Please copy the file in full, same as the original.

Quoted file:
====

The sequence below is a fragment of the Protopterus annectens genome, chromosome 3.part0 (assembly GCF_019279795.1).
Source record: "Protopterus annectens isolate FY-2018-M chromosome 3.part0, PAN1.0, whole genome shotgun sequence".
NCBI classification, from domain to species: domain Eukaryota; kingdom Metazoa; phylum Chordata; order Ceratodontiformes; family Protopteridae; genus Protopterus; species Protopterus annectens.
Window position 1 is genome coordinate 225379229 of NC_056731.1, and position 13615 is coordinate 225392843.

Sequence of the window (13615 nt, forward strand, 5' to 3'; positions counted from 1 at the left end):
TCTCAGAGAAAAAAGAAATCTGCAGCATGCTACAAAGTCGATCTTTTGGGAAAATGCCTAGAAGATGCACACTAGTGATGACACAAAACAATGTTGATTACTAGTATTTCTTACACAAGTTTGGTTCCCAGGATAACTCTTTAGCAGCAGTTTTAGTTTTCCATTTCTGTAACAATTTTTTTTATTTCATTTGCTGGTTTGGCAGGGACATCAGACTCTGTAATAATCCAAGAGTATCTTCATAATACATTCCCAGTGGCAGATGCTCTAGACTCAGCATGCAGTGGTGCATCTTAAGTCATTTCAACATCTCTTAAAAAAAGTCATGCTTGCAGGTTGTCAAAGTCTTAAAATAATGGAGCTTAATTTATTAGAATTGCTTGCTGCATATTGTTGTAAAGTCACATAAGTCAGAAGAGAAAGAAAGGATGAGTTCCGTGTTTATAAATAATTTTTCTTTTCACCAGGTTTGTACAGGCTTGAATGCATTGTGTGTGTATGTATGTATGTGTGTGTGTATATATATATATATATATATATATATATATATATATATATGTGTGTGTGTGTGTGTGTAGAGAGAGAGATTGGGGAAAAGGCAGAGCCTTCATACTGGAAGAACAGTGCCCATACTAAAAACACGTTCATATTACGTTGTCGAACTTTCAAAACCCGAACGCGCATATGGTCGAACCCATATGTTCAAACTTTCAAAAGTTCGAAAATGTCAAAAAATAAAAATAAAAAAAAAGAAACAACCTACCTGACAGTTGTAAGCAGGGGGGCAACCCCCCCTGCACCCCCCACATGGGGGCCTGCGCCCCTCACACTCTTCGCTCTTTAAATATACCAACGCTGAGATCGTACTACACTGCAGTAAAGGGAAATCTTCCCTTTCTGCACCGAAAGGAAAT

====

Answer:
The sequence below is a fragment of the Protopterus annectens genome, chromosome 3.part0 (assembly GCF_019279795.1).
Source record: "Protopterus annectens isolate FY-2018-M chromosome 3.part0, PAN1.0, whole genome shotgun sequence".
NCBI classification, from domain to species: domain Eukaryota; kingdom Metazoa; phylum Chordata; order Ceratodontiformes; family Protopteridae; genus Protopterus; species Protopterus annectens.
Window position 1 is genome coordinate 225379229 of NC_056731.1, and position 13615 is coordinate 225392843.

Sequence of the window (13615 nt, forward strand, 5' to 3'; positions counted from 1 at the left end):
TCTCAGAGAAAAAAGAAATCTGCAGCATGCTACAAAGTCGATCTTTTGGGAAAATGCCTAGAAGATGCACACTAGTGATGACACAAAACAATGTTGATTACTAGTATTTCTTACACAAGTTTGGTTCCCAGGATAACTCTTTAGCAGCAGTTTTAGTTTTCCATTTCTGTAACAATTTTTTTTATTTCATTTGCTGGTTTGGCAGGGACATCAGACTCTGTAATAATCCAAGAGTATCTTCATAATACATTCCCAGTGGCAGATGCTCTAGACTCAGCATGCAGTGGTGCATCTTAAGTCATTTCAACATCTCTTAAAAAAAGTCATGCTTGCAGGTTGTCAAAGTCTTAAAATAATGGAGCTTAATTTATTAGAATTGCTTGCTGCATATTGTTGTAAAGTCACATAAGTCAGAAGAGAAAGAAAGGATGAGTTCCGTGTTTATAAATAATTTTTCTTTTCACCAGGTTTGTACAGGCTTGAATGCATTGTGTGTGTATGTATGTATGTGTGTGTGTATATATATATATATATATATATATATATATATATATATATGTGTGTGTGTGTGTGTGTAGAGAGAGAGATTGGGGAAAAGGCAGAGCCTTCATACTGGAAGAACAGTGCCCATACTAAAAACACGTTCATATTACGTTGTCGAACTTTCAAAACCCGAACGCGCATATGGTCGAACCCATATGTTCAAACTTTCAAAAGTTCGAAAATGTCAAAAAATAAAAATAAAAAAAAAGAAACAACCTACCTGACAGTTGTAAGCAGGGGGGCAACCCCCCCTGCACCCCCCACATGGGGGCCTGCGCCCCTCACACTCTTCGCTCTTTAAATATACCAACGCTGAGATCGTACTACACTGCAGTAAAGGGAAATCTTCCCTTTCTGCACCGAAAGGAAAT